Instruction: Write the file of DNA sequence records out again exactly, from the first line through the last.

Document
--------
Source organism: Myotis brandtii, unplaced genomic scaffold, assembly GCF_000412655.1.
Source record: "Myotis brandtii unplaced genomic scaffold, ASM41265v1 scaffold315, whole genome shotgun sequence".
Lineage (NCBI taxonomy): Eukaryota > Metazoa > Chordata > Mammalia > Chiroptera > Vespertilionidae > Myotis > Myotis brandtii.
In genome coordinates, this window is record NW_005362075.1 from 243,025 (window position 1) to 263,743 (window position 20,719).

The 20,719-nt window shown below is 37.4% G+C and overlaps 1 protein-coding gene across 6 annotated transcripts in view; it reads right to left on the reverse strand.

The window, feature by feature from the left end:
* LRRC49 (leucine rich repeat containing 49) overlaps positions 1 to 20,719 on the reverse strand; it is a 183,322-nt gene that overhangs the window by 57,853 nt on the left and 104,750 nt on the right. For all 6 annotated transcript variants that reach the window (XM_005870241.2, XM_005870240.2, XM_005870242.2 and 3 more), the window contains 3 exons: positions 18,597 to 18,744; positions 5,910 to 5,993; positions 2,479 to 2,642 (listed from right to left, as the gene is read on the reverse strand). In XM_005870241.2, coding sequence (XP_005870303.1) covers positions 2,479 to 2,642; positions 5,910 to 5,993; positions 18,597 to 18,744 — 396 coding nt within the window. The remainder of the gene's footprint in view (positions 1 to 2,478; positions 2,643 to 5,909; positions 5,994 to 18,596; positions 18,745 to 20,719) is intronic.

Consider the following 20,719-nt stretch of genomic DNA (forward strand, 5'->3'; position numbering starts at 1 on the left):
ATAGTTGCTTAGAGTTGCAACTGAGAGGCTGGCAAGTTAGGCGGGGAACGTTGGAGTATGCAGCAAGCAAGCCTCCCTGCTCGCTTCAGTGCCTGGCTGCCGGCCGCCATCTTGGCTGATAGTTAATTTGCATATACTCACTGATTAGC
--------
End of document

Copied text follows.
Source organism: Myotis brandtii, unplaced genomic scaffold, assembly GCF_000412655.1.
Source record: "Myotis brandtii unplaced genomic scaffold, ASM41265v1 scaffold315, whole genome shotgun sequence".
Lineage (NCBI taxonomy): Eukaryota > Metazoa > Chordata > Mammalia > Chiroptera > Vespertilionidae > Myotis > Myotis brandtii.
In genome coordinates, this window is record NW_005362075.1 from 243,025 (window position 1) to 263,743 (window position 20,719).

The 20,719-nt window shown below is 37.4% G+C and overlaps 1 protein-coding gene across 6 annotated transcripts in view; it reads right to left on the reverse strand.

The window, feature by feature from the left end:
* LRRC49 (leucine rich repeat containing 49) overlaps positions 1 to 20,719 on the reverse strand; it is a 183,322-nt gene that overhangs the window by 57,853 nt on the left and 104,750 nt on the right. For all 6 annotated transcript variants that reach the window (XM_005870241.2, XM_005870240.2, XM_005870242.2 and 3 more), the window contains 3 exons: positions 18,597 to 18,744; positions 5,910 to 5,993; positions 2,479 to 2,642 (listed from right to left, as the gene is read on the reverse strand). In XM_005870241.2, coding sequence (XP_005870303.1) covers positions 2,479 to 2,642; positions 5,910 to 5,993; positions 18,597 to 18,744 — 396 coding nt within the window. The remainder of the gene's footprint in view (positions 1 to 2,478; positions 2,643 to 5,909; positions 5,994 to 18,596; positions 18,745 to 20,719) is intronic.

Consider the following 20,719-nt stretch of genomic DNA (forward strand, 5'->3'; position numbering starts at 1 on the left):
ATAGTTGCTTAGAGTTGCAACTGAGAGGCTGGCAAGTTAGGCGGGGAACGTTGGAGTATGCAGCAAGCAAGCCTCCCTGCTCGCTTCAGTGCCTGGCTGCCGGCCGCCATCTTGGCTGATAGTTAATTTGCATATACTCACTGATTAGC